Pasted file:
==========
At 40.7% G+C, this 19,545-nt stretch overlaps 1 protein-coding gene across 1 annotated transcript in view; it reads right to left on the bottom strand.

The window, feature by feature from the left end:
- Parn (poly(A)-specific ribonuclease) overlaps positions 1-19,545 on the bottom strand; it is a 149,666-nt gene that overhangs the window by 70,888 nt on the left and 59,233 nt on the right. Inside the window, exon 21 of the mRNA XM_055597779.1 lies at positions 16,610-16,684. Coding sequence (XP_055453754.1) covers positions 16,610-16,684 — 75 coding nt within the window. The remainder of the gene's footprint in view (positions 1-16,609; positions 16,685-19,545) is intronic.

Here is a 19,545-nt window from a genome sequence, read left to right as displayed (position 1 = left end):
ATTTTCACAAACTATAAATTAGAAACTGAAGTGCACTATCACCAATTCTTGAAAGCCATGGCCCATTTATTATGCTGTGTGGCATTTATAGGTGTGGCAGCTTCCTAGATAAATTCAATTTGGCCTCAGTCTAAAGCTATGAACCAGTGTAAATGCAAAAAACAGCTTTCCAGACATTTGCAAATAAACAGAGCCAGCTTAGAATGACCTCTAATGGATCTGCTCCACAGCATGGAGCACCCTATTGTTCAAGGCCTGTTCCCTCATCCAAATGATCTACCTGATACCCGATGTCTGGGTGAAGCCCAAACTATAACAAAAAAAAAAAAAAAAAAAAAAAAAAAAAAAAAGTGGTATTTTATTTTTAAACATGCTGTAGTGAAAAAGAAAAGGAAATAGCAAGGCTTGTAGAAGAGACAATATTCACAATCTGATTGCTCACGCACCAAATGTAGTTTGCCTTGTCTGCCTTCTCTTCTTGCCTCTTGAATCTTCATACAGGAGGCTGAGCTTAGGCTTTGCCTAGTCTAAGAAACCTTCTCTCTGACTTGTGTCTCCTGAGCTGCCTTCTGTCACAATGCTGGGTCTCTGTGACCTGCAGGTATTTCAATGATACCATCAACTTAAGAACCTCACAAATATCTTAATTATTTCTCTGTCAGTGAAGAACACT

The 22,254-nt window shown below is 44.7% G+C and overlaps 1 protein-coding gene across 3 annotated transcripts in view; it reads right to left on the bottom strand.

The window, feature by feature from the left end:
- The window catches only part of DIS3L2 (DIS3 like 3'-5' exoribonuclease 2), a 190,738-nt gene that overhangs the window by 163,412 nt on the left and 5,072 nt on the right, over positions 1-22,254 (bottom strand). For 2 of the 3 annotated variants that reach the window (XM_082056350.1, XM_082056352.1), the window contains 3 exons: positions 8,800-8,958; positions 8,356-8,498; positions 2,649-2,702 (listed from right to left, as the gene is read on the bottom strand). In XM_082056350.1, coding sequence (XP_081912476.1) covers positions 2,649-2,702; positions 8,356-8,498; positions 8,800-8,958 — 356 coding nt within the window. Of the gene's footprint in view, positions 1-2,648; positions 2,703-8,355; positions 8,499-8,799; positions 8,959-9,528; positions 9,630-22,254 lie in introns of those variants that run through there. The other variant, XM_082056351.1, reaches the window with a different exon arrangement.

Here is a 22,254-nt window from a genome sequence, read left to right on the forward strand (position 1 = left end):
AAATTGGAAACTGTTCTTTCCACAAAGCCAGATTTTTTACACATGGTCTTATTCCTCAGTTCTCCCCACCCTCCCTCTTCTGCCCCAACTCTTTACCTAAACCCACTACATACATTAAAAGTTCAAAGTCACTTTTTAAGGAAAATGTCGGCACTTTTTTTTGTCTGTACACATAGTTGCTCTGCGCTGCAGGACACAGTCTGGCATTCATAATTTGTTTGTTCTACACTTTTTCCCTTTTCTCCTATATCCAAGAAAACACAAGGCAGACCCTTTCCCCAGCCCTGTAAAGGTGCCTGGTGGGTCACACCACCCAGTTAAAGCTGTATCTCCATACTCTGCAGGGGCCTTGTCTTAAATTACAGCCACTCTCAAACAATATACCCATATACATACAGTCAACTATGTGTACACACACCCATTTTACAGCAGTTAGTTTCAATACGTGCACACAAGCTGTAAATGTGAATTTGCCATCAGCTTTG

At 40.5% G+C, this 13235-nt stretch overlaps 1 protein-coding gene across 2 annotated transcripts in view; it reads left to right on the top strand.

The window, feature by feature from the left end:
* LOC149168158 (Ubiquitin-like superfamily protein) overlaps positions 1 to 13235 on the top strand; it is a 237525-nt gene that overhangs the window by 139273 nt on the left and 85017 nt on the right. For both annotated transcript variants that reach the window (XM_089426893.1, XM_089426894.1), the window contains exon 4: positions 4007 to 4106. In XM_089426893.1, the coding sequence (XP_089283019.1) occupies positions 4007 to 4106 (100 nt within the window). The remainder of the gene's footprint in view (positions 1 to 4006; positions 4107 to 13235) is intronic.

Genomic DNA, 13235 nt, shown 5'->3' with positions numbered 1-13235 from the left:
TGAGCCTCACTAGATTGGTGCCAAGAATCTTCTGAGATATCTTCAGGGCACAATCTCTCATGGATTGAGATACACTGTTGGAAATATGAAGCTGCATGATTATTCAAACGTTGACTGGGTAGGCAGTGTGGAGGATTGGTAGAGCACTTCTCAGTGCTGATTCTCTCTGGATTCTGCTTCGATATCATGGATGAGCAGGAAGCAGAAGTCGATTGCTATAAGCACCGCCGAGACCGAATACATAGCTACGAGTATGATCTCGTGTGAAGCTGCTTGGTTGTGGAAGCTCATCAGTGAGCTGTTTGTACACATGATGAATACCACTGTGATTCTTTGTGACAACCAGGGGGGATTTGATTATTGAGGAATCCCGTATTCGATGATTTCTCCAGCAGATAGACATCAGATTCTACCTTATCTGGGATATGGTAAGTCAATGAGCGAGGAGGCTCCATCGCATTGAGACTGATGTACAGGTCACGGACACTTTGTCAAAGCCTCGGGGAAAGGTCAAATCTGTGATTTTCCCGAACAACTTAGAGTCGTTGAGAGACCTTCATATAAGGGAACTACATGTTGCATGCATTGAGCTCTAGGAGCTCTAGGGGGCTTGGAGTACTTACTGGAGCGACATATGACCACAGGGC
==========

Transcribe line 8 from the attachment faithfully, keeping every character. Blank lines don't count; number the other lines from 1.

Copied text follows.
- The window catches only part of DIS3L2 (DIS3 like 3'-5' exoribonuclease 2), a 190,738-nt gene that overhangs the window by 163,412 nt on the left and 5,072 nt on the right, over positions 1-22,254 (bottom strand). For 2 of the 3 annotated variants that reach the window (XM_082056350.1, XM_082056352.1), the window contains 3 exons: positions 8,800-8,958; positions 8,356-8,498; positions 2,649-2,702 (listed from right to left, as the gene is read on the bottom strand). In XM_082056350.1, coding sequence (XP_081912476.1) covers positions 2,649-2,702; positions 8,356-8,498; positions 8,800-8,958 — 356 coding nt within the window. Of the gene's footprint in view, positions 1-2,648; positions 2,703-8,355; positions 8,499-8,799; positions 8,959-9,528; positions 9,630-22,254 lie in introns of those variants that run through there. The other variant, XM_082056351.1, reaches the window with a different exon arrangement.